What I argue, therefore, is that to consklience Wilson and particularly to read Consilience as a work of formal philosophy is to miss entirely the wood for the trees. And, of course, truly all but the ignorant know full well that there are differences between the sexes. More important, science’s big role here in the transmission of feeling gets us absolutely nowhere with the hard problem of consciousness. For while science may be consigned to permanent impotence over say, subjective feeling, it would get handed a new and likely tractable problem: Once we get over the shock of discovering that the universe was not made with us in mind, all the meaning the brain can master, and all the emotions it can bear, and all the shared adventure we might wish to enjoy, can be found by deciphering the hereditary orderliness that has borne our species through geological time and stamped it with the residues of deep history.

The disciplines are too boldly demarcated, it is often said, each a small nation state prowled about by a tight pride of leonine experts who snap at ignorant layman invaders. He seems, in the end, to be conscious of this omission, but contents conslience with the stance of Rousseau, self-professed enemy of books and writing, whose work Emile he quotes: Wilson has, it turns out, immersed himself in the obscurantist scribblings of Derrida and company.

For example, a genetic predisposition to some type of cancer doesn’t mean you’ll get it. The concepts are the nodes or reference points in long-term memory … Recall with images from the long-term banks with little or no linkage is just memory. Not surprisingly, black, white, red and green are standard ingredients in most languages, while chartreuse kicks in later.


As a result those who hunger for both intellectual and religious truth will never acquire both in full measure.

Consilience: The Unity of Knowledge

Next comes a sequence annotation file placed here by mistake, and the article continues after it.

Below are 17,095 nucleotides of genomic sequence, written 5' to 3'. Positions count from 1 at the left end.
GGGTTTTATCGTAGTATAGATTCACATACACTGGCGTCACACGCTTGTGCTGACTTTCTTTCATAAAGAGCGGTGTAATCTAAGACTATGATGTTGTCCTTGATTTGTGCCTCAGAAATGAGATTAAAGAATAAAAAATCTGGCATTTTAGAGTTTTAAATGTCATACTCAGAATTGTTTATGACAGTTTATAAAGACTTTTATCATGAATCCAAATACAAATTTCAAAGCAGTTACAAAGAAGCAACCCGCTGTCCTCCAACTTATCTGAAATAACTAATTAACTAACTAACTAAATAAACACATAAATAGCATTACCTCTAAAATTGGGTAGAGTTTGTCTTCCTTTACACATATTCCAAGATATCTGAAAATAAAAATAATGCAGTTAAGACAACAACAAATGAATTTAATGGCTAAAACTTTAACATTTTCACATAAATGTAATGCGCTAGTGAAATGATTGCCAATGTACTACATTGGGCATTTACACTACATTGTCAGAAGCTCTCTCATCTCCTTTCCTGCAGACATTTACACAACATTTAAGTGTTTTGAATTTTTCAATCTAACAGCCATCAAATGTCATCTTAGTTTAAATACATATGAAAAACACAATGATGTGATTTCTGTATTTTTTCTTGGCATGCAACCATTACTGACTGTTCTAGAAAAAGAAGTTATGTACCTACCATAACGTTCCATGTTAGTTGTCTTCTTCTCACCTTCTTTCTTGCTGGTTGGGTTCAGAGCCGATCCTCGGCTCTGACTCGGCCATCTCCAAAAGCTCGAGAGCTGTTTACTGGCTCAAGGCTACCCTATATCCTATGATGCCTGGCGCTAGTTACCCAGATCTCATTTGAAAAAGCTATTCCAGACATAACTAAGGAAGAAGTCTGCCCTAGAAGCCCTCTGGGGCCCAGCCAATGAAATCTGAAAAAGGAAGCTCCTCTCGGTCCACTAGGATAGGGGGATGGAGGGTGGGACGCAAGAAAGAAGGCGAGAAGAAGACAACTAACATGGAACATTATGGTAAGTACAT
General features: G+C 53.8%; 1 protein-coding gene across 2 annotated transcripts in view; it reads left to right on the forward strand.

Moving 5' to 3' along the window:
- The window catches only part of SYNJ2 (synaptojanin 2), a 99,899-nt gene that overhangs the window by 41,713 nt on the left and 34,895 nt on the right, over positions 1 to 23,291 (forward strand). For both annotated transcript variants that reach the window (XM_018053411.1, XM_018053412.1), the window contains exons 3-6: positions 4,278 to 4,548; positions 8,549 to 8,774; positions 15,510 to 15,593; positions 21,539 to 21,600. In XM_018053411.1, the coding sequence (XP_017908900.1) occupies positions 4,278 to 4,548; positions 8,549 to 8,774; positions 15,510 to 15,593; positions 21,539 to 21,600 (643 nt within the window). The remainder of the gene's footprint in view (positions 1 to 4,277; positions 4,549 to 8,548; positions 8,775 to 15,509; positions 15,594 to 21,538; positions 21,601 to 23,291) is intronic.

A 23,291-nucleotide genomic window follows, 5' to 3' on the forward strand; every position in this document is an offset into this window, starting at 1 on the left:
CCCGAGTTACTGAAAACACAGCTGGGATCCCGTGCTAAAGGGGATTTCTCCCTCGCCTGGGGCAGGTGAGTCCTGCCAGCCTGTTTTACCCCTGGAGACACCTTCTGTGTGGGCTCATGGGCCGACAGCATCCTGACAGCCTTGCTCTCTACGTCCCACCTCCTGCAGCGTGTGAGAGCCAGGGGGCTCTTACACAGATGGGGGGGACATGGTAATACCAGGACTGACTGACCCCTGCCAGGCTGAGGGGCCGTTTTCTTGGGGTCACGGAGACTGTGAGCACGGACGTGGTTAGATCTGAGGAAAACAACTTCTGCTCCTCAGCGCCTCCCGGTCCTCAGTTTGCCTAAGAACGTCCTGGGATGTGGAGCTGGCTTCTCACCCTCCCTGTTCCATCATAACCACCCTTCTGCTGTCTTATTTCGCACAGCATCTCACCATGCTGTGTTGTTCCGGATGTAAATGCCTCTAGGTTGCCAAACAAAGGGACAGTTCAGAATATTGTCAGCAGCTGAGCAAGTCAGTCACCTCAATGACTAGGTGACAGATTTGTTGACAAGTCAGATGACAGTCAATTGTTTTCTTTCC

That something of the sort is so, and that the basic facts concern the physics of things that are very small, seems central to the view of the world that has been emerging from scientific inquiry for the last five hundred years. He fulfills and elucidates the materialist stance that the universe is a physical one, devoid of the supernatural. If you tell me a sad story, we both feel sad.

I find meaning, if anywhere, in still small voices within — or from Schubert Lieder without! As I looked down I saw, of all things, a pristine Black Flag sweatshirt as in, like, not a hoodie. And here’s where the trouble starts: Wilson uses the term consilience to describe the synthesis of knowledge from different specialized fields of human endeavor.

The Unity of Knowledge Edward O. Wilson Vintage Books- Philosophy – pages 25 Reviews https: Wilson understands that consciousness represents a and likely the critical link in his consilience project.

But the issue is not whether scientists should or should not try to conquer consciousness, art, or free will, but whether we have any grounds for expecting success–any grounds, that is, for taking Wilson’s quixotic vision of the unity of knowledge seriously.

But Wilson’s whole point is that questions traditionally sitting outside science– mind-body, aesthetics and ethics– are legitimate scientific problems. Instead he seems to just sort of vaguely point in a direction things might go.

Far more frequent, however, is the joining forces of scientific disciplines at more or less the same explanatory level; and in these cases, no reduction need be achieved or intended. There is no question it is an important book.